Art Education Autobiography

Why I Choose to Teach Art.

The creative impulse showed itself early on in my life, not just in terms of expressing creative impulses but also in thinking creatively. Growing up as an only child, I had a very big imagination and loved to spend hours creating my own little worlds. I had an interest in making things from a very young age, whether it was baking cookies with my Grandmother, drawing maps to faraway lands, or making beaded bracelets with my best friend. In addition to loving to create, I loved to learn, a quality instilled in me by my father. My dad always had something to show me, something interesting fact to share. We would go hunting for giant Orb Weaver spiders on hot nights in early autumn, admiring the way they destroyed and created a new web every night. Seeing an Orb Weaver web covered in dew in the morning light was an especially lucky treat. Through these experiences, I learned to look for beauty and detail in everything. I was trained to notice things, to look around, to examine different perspectives, and to continually seek more.

I loved going to school through all of my years in education. I loved the structure, I loved the rituals, I loved having a perfectly organized notebook. I had a wide range of experiences with teachers from good to bad, and this has informed some of why I want to be a teacher myself. I want to pay the great experiences I had as a student forward and in some ways redeem the bad ones. Once I got to middle school and high school, my interest in art really began to blossom and take off. I would create elaborate art journals, a kind of hybrid between diary, sketchbook, and scrapbook. I started taking more art classes in and developing my techniques and skills. I was lucky enough to be able to experiment with lots of different media. Once I found out I could go to college for art, I never considered another option. Though my time in college has meandered quite a bit, I have always maintained my creative pursuits.

In 2012, I created Stardust Coyote, my nom de plume that I use to create art. Although Stardust Coyote is still in a somewhat embryonic stage, I envision great things for the future of Stardust Coyote and my personal art. I have had multiple, successful art shows in San Diego, and hope to continue to push myself to exhibit work. One of my life goals is to continue to work as an artist even after I become an art educator. Being a working artist will not only keep my artistic mind sharp, but it will bring a new level of authority to my art education practicum. Although I do not think I will ever be able to fully support myself through my art alone (although I do dream), personal expression through realized artworks will always be a huge part of my life.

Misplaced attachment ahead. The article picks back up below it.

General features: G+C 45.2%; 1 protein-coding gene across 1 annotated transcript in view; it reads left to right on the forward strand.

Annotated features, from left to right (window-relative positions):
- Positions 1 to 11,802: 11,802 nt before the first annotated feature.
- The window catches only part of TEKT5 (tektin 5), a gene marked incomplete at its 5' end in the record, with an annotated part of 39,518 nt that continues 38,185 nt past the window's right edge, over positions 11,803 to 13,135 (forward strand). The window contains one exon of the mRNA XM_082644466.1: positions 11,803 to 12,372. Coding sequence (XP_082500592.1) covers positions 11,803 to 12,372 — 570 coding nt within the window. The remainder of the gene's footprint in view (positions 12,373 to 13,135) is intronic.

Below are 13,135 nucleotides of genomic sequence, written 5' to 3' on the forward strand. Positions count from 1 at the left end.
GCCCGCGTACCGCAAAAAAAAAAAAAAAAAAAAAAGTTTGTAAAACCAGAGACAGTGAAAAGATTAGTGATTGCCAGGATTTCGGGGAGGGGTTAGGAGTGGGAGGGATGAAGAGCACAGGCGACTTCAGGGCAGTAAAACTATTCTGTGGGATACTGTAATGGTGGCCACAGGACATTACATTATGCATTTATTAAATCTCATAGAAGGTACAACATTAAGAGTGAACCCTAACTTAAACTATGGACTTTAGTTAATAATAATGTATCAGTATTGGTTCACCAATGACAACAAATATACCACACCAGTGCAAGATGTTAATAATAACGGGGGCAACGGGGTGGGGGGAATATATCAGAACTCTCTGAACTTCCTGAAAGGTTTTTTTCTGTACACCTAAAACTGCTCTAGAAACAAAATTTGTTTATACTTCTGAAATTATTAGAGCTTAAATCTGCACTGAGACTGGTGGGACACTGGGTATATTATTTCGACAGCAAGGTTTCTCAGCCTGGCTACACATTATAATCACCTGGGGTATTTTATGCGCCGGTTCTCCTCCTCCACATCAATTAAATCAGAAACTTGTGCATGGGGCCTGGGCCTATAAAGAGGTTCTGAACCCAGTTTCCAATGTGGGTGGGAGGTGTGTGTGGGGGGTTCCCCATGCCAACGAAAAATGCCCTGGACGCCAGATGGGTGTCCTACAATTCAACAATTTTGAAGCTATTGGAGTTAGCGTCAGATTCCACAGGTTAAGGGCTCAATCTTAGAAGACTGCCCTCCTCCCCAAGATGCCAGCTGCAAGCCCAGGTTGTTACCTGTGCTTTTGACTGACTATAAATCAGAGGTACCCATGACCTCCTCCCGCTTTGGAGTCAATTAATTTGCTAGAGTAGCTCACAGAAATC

When I originally came to Academy of Art University in the fall of 2009, I wanted to pursue a degree in Fine Arts. I am still firmly rooted in fine arts, which is why I enjoy the curriculum at AAU so much, but I have shifted my focus to Art Education. Working as an HR and Training manager at Madewell, a women’s clothing store, has brought out a passion in teaching in me. I come from a long line of teachers; my paternal grandfather, aunt, half-brother, and his wife are all teachers. Ironically, I never really saw it as a career path for myself until I started working my way up the corporate ladder. Through my work, I realized that I loved teaching others, I loved working with people, and that I loved helping people “get it”. I loved to provide positive feedback and encourage and empower my employees. When I returned to AAU in the Spring of 2016, I knew that I wanted to combine these two loves into the perfect career for me.

When I look back at my most memorable, positive, and truly enriching educational experiences, it has always been in an art classroom. I hope to bring this experience to others and have an impact on students’ lives through the creation of art. I hope that my teaching practice is rooted in teaching methods that are proven to work, but also embracing of new ideas. The art world has changed so much, yet we are still teaching art the same way it was taught during the Industrial Revolution. I am constantly researching new developments not only in the art that is produced, but in art criticism and aesthetics. As an future art educator, I hope to bring something new to the table in terms of the way students think about art, especially after they leave my classroom. I will continue to push myself forward as an artist as well, learning right alongside my students in some aspects. 

Needless to say, I am very excited about my future and having finally found an area of study and career path that combines things I am so passionate about. Being an artist and art educator is a perfect fit for me, and I cannot wait to get started!